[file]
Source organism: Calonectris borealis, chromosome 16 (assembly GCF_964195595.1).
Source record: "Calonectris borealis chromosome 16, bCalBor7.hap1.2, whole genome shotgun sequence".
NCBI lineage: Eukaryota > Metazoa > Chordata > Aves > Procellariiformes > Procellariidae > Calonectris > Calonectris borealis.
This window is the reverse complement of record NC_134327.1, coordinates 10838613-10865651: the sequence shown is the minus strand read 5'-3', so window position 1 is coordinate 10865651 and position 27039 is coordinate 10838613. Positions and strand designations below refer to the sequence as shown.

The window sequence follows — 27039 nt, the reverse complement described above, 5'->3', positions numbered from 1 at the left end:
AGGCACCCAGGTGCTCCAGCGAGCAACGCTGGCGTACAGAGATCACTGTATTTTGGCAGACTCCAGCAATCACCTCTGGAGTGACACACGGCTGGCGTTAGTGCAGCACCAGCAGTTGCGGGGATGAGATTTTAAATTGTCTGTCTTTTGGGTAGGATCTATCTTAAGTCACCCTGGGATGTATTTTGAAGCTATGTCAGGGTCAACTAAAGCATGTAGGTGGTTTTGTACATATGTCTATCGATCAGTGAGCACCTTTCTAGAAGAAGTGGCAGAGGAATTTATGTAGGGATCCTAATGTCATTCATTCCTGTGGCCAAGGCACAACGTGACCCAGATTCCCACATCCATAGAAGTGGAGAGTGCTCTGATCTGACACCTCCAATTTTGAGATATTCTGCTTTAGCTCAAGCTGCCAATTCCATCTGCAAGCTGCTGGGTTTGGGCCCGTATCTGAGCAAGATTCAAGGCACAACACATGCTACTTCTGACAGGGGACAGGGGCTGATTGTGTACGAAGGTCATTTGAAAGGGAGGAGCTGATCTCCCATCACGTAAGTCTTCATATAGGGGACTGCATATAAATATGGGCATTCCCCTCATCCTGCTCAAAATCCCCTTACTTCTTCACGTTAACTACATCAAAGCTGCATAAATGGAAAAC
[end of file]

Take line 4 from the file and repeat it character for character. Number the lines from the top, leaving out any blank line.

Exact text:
This window is the reverse complement of record NC_134327.1, coordinates 10838613-10865651: the sequence shown is the minus strand read 5'-3', so window position 1 is coordinate 10865651 and position 27039 is coordinate 10838613. Positions and strand designations below refer to the sequence as shown.